Gov. Mark Dayton collapsed during his State of the State address

Mark Dayton recovering after collapsing during his State of the State address

By David Montgomery and Rachel E. Stassen-Berger
PUBLISHED: January 23, 2017 at 7:51 pm | UPDATED: January 24, 2017 at 12:24 pm
at twincities.com

Minnesota Governor Mark Dayton collapses while giving his annual State of the State Address in the House Chambers of the State Capitol in St. Paul, Monday, January 23, 2017. Dayton had tripped earlier in the evening before heading to the podium. (Pioneer Press: Scott Takushi)

Minnesota Governor Mark Dayton collapses while giving his annual State of the State Address in the House Chambers of the State Capitol in St. Paul, Monday, January 23, 2017. Dayton had tripped earlier in the evening before heading to the podium. (Pioneer Press: Scott Takushi)

UPDATE: Gov. Mark Dayton has prostate cancer, says he is able to do the job

Gov. Mark Dayton collapsed during his State of the State address Monday evening in front of an assembled audience of lawmakers, state officials and Minnesotans.

The 69-year-old Dayton fainted 45 minutes into the speech before a joint session of the Legislature at the state Capitol in St. Paul. After spending several minutes on the ground in the House chamber, he walked into a back room with assistance. His staff later said that he returned home, was evaluated by medics and is planning to deliver his biennial budget on Tuesday.

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Carrie Frances Fisher (October 21, 1956 – December 27, 2016)

Source: Wikipedia

Carrie Fisher 2013

Carrie Fisher 2013

Carrie Frances Fisher (October 21, 1956 – December 27, 2016) was an American actress, writer, and humorist. Fisher was the daughter of Eddie Fisher and Debbie Reynolds. She was known for playing Princess Leia in the Star Wars film series. Her other film roles included Shampoo (1975), The Blues Brothers (1980), Hannah and Her Sisters (1986), The ‘Burbs (1989), and When Harry Met Sally… (1989).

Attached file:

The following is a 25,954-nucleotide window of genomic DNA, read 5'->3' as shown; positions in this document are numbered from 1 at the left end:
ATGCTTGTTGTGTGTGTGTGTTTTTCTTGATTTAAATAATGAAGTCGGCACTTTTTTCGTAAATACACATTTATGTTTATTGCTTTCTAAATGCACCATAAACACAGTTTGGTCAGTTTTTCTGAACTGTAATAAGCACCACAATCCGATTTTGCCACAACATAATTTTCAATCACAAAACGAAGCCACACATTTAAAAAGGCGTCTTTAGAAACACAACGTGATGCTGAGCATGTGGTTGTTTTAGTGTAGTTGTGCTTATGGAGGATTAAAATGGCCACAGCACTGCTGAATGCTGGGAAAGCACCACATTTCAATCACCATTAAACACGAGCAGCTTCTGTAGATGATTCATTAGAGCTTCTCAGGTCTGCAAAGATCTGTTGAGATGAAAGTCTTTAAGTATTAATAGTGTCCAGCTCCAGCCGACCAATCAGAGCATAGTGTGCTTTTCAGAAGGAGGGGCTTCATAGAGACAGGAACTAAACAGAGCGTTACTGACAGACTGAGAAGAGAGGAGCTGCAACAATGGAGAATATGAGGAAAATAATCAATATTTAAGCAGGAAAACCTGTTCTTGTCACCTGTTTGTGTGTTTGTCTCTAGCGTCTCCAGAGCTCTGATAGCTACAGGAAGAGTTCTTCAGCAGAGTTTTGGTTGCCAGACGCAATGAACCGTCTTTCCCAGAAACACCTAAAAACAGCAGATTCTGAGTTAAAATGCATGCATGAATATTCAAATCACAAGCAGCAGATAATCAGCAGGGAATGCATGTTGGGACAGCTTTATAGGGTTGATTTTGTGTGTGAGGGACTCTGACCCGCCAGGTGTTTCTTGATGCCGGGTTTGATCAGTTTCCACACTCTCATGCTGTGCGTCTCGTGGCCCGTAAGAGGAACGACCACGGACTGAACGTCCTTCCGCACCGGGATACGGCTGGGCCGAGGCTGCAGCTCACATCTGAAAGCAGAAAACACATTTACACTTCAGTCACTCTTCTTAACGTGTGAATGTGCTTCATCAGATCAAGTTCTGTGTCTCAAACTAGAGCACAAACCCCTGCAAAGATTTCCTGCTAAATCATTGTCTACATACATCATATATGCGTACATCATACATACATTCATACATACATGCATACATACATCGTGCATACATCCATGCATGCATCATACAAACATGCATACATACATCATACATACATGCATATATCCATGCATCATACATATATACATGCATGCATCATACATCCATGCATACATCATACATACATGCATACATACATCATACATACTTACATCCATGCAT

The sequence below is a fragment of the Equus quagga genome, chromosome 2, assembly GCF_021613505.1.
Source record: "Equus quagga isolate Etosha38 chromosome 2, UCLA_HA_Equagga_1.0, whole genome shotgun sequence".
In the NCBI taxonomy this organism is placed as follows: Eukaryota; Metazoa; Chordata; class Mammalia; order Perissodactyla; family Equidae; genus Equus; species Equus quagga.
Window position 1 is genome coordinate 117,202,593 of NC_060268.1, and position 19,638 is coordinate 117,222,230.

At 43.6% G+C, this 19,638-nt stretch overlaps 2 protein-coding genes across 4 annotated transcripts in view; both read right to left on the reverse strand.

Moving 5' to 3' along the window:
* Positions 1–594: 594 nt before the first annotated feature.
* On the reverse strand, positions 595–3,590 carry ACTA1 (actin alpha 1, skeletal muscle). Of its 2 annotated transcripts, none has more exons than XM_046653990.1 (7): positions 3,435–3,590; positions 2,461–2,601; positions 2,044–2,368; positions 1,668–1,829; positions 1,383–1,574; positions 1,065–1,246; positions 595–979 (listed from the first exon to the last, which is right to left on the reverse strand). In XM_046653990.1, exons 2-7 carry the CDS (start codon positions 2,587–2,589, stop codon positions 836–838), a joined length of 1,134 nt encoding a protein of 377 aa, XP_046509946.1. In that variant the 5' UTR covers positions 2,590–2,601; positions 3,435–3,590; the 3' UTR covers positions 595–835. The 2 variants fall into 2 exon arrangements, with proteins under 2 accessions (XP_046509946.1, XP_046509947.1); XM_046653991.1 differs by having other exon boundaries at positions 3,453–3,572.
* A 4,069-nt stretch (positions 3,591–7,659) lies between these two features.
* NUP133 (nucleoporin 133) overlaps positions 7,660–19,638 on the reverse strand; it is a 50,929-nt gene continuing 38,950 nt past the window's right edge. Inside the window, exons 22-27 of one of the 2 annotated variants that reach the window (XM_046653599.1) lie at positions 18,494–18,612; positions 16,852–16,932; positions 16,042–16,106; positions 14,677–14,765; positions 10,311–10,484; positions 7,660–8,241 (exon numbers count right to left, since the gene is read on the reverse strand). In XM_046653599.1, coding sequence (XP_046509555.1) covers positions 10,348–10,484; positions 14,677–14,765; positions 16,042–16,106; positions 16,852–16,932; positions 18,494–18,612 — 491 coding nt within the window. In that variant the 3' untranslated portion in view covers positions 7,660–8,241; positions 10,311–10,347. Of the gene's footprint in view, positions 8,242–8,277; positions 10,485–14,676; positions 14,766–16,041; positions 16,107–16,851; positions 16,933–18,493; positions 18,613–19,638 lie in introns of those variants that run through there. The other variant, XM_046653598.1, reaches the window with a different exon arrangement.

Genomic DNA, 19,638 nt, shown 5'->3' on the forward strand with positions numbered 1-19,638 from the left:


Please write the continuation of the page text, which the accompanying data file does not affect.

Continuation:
Bipolar disorder and drug use

In appearances on 20/20 and The Secret Life of the Manic Depressive with Stephen Fry, Fisher publicly discussed her diagnosis of bipolar disorder and her addictions to cocaine and prescription medication. She said her drug use was a form of self-medication; she used pain medication such as Percodan to “dial down” the manic aspect of her bipolar disorder. “Drugs made me feel normal,” she explained to Psychology Today in 2001. “They contained me.” She discussed her 2008 memoir Wishful Drinking and various topics in it with Matt Lauer on NBC’s Today that same year, and also revealed that she would have turned down the role of Princess Leia had she realized it would give her the celebrity status that made her parents’ lives difficult. This interview was followed by a similar appearance on The Late Late Show with Craig Ferguson on December 12, 2008, where she discussed her electroconvulsive therapy (ECT) treatments. At one point, she received ECT every six weeks to “blow apart the cement” in her brain. In 2014, she said she was no longer receiving the treatment.

Fisher revealed in another interview that she used cocaine during the filming of The Empire Strikes Back. “Slowly, I realized I was doing a bit more drugs than other people and losing my choice in the matter,” she noted. In 1985, after months of sobriety, she accidentally overdosed on a combination of prescription medication and sleeping pills. She was rushed to the hospital, creating the turn of events that led to much of the material in her novel and screenplay, Postcards from the Edge. Asked why she did not take on the role of her story’s protagonist, named Suzanne, in the film version, Fisher remarked, “I’ve already played Suzanne.”

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What do you know about pneumonia?

Article taken from http://newsnetwork.mayoclinic.org/?s=pneumonia on September 22, 2016

By Dana Sparks written on September 12, 2016